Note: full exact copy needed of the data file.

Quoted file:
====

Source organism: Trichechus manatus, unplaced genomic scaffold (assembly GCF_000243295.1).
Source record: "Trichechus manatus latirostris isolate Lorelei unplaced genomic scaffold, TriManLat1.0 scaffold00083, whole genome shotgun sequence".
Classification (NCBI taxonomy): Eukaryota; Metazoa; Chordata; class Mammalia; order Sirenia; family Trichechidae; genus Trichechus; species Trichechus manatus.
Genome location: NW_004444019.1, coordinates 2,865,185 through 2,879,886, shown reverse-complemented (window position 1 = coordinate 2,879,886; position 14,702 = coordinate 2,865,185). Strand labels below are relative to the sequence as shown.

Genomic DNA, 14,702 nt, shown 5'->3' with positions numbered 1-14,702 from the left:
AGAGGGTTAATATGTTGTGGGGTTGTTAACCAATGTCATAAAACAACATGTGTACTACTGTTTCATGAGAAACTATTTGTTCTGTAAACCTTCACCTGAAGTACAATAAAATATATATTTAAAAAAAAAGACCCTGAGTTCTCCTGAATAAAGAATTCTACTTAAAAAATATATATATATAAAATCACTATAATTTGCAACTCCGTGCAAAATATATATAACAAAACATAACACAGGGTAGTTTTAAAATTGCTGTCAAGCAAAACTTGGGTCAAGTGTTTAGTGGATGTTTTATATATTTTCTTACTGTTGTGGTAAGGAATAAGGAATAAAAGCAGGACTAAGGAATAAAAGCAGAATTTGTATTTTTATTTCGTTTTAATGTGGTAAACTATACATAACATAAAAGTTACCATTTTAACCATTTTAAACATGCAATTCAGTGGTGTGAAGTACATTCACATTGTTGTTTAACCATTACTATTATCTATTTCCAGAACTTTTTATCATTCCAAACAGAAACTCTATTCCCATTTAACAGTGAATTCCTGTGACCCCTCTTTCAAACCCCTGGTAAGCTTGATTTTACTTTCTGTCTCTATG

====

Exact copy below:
Source organism: Trichechus manatus, unplaced genomic scaffold (assembly GCF_000243295.1).
Source record: "Trichechus manatus latirostris isolate Lorelei unplaced genomic scaffold, TriManLat1.0 scaffold00083, whole genome shotgun sequence".
Classification (NCBI taxonomy): Eukaryota; Metazoa; Chordata; class Mammalia; order Sirenia; family Trichechidae; genus Trichechus; species Trichechus manatus.
Genome location: NW_004444019.1, coordinates 2,865,185 through 2,879,886, shown reverse-complemented (window position 1 = coordinate 2,879,886; position 14,702 = coordinate 2,865,185). Strand labels below are relative to the sequence as shown.

Genomic DNA, 14,702 nt, shown 5'->3' with positions numbered 1-14,702 from the left:
AGAGGGTTAATATGTTGTGGGGTTGTTAACCAATGTCATAAAACAACATGTGTACTACTGTTTCATGAGAAACTATTTGTTCTGTAAACCTTCACCTGAAGTACAATAAAATATATATTTAAAAAAAAAGACCCTGAGTTCTCCTGAATAAAGAATTCTACTTAAAAAATATATATATATAAAATCACTATAATTTGCAACTCCGTGCAAAATATATATAACAAAACATAACACAGGGTAGTTTTAAAATTGCTGTCAAGCAAAACTTGGGTCAAGTGTTTAGTGGATGTTTTATATATTTTCTTACTGTTGTGGTAAGGAATAAGGAATAAAAGCAGGACTAAGGAATAAAAGCAGAATTTGTATTTTTATTTCGTTTTAATGTGGTAAACTATACATAACATAAAAGTTACCATTTTAACCATTTTAAACATGCAATTCAGTGGTGTGAAGTACATTCACATTGTTGTTTAACCATTACTATTATCTATTTCCAGAACTTTTTATCATTCCAAACAGAAACTCTATTCCCATTTAACAGTGAATTCCTGTGACCCCTCTTTCAAACCCCTGGTAAGCTTGATTTTACTTTCTGTCTCTATG